And here’s the important bit: ask your players to explain why their characters will be invested and interested in helping each other accomplish their respective goals. Little is more frustrating in a PTU campaign than being the lone League challenger who ends up taking on Gyms alone or the only one who’s still interested in seeking out new and rare Pokémon to capture midway through the campaign when everyone has a largely fixed team. Nip any potential issues here in the bud rather than letting them develop.

Oh, and on a tangential but very important point: don’t have more than four players if you can avoid it. Even with an experienced GM and experienced players, having five or more players can noticeably slow the pace of combat, and having six or more is practically a guaranteed headache.

First Session Checklist

A first session of a tabletop RPG campaign is like the pilot to a TV show. It is the hook of all hooks and your chance to get your players excited and invested in your game. Every GM has their own idea of what they need to put in their first session, whether it be sudden and exciting catastrophe, enigmatic mysteries, or something else entirely.

In a Pokémon campaign, you may choose to begin with the Trainers receiving their first Pokémon from a Professor and running simple errands, or you may say they have had their Pokémon companions for a while now but are suddenly thrown into the midst of a Team Rocket attack. Regardless of your individual approach, there are a few common elements you will find in nearly every successful first session of PTU.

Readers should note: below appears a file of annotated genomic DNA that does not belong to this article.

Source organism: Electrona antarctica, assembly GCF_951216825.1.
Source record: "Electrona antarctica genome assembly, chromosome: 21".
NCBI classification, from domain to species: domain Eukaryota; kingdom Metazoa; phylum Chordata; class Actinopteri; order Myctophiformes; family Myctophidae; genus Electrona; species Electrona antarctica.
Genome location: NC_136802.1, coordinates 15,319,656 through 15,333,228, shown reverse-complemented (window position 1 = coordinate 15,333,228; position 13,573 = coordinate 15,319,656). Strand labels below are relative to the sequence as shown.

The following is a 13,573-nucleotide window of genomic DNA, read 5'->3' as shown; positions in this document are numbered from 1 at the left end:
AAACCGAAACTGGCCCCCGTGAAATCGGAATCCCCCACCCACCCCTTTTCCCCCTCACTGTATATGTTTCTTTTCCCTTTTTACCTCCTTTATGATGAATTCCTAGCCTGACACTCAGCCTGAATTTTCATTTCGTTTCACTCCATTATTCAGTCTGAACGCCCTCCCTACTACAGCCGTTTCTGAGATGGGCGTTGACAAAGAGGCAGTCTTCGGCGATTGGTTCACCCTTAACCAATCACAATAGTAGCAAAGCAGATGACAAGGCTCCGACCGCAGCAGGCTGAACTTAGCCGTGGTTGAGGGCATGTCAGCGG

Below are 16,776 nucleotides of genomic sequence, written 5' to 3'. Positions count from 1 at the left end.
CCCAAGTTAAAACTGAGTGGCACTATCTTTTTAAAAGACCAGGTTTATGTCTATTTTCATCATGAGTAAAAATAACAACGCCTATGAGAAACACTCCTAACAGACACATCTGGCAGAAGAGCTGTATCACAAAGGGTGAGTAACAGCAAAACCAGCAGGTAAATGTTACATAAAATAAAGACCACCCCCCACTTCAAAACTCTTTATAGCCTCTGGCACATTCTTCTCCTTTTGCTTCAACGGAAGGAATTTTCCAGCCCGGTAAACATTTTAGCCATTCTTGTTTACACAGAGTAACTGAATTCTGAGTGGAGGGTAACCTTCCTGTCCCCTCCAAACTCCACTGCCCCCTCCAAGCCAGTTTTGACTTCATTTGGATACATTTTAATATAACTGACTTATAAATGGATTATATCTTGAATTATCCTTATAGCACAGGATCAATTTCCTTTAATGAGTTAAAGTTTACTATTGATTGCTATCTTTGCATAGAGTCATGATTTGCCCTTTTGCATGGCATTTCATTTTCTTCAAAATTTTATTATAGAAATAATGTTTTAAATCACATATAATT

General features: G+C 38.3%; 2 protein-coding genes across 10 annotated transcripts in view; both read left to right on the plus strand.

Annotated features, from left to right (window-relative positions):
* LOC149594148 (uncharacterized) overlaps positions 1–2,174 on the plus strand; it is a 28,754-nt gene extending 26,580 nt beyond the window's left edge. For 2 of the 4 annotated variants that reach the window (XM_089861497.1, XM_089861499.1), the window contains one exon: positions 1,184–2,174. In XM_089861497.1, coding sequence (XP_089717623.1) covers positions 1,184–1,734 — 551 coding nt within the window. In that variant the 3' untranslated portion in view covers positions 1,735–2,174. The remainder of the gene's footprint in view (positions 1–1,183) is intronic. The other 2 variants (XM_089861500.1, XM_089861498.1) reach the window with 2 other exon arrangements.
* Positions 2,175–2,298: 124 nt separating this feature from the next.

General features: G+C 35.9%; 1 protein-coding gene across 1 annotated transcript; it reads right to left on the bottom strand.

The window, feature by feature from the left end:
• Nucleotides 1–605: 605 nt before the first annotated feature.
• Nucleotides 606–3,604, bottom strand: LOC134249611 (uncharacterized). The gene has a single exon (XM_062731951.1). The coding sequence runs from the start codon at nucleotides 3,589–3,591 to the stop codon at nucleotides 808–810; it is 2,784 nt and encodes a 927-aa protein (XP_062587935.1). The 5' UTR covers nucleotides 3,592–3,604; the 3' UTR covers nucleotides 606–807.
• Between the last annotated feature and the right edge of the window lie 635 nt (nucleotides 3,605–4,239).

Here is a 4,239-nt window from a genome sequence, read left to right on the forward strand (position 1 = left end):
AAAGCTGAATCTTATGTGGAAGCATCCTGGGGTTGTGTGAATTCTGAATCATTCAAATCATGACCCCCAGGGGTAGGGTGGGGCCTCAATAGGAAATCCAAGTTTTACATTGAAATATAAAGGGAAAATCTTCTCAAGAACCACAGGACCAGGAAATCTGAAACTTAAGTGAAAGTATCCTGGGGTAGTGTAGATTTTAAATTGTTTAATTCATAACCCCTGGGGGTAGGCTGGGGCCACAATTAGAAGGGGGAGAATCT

1. A Pokémon RP opportunity. It is incredibly important to establish Pokémon as characters and not simply tools of battle, especially when it comes to the players’ Starter Pokémon. Come up with a simple scenario like searching for a Professor’s lost Pokémon in the woods that will get Trainers working together with their Pokémon outside of battling. This is not only a good time to flex your roleplaying muscles and characterize each player’s starter, but it’s an opportunity to establish how interactions typically go with wild Pokémon in a non-violent context and to teach PTU’s Skill mechanics.

2. Combat. PTU is inarguably a system that is built on a foundation of tactical combat. It’s a Pokémon game, after all, so it would be surprising if no one is excited at the prospect of getting into a battle. You’ll be doing a lot of battling throughout a campaign, so you want to show it off and be sure everyone understands how the combat mechanics work. And of course, combat in the Pokémon world often leads into…